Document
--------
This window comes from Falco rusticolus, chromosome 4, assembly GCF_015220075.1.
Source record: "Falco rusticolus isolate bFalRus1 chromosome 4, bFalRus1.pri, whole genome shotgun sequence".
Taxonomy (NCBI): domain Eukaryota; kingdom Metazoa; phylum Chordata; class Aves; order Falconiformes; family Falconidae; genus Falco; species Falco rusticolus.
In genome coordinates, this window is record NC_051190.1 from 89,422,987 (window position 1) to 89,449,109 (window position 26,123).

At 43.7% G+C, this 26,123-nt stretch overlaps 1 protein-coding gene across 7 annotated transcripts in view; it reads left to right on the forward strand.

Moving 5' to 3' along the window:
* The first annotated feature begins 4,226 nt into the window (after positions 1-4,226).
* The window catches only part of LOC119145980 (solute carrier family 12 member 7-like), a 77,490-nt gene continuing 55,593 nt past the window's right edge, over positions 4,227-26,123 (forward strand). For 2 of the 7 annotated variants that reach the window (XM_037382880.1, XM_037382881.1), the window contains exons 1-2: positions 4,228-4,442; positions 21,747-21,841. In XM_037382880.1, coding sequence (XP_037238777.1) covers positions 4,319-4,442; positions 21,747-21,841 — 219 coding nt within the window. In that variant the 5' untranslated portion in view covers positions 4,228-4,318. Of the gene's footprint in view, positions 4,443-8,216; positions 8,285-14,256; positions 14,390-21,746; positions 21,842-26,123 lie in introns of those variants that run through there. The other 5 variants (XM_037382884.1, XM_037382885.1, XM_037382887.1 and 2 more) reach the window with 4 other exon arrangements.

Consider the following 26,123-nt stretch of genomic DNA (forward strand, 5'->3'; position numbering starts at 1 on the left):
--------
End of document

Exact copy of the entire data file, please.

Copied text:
This window comes from Falco rusticolus, chromosome 4, assembly GCF_015220075.1.
Source record: "Falco rusticolus isolate bFalRus1 chromosome 4, bFalRus1.pri, whole genome shotgun sequence".
Taxonomy (NCBI): domain Eukaryota; kingdom Metazoa; phylum Chordata; class Aves; order Falconiformes; family Falconidae; genus Falco; species Falco rusticolus.
In genome coordinates, this window is record NC_051190.1 from 89,422,987 (window position 1) to 89,449,109 (window position 26,123).

At 43.7% G+C, this 26,123-nt stretch overlaps 1 protein-coding gene across 7 annotated transcripts in view; it reads left to right on the forward strand.

Moving 5' to 3' along the window:
* The first annotated feature begins 4,226 nt into the window (after positions 1-4,226).
* The window catches only part of LOC119145980 (solute carrier family 12 member 7-like), a 77,490-nt gene continuing 55,593 nt past the window's right edge, over positions 4,227-26,123 (forward strand). For 2 of the 7 annotated variants that reach the window (XM_037382880.1, XM_037382881.1), the window contains exons 1-2: positions 4,228-4,442; positions 21,747-21,841. In XM_037382880.1, coding sequence (XP_037238777.1) covers positions 4,319-4,442; positions 21,747-21,841 — 219 coding nt within the window. In that variant the 5' untranslated portion in view covers positions 4,228-4,318. Of the gene's footprint in view, positions 4,443-8,216; positions 8,285-14,256; positions 14,390-21,746; positions 21,842-26,123 lie in introns of those variants that run through there. The other 5 variants (XM_037382884.1, XM_037382885.1, XM_037382887.1 and 2 more) reach the window with 4 other exon arrangements.

Consider the following 26,123-nt stretch of genomic DNA (forward strand, 5'->3'; position numbering starts at 1 on the left):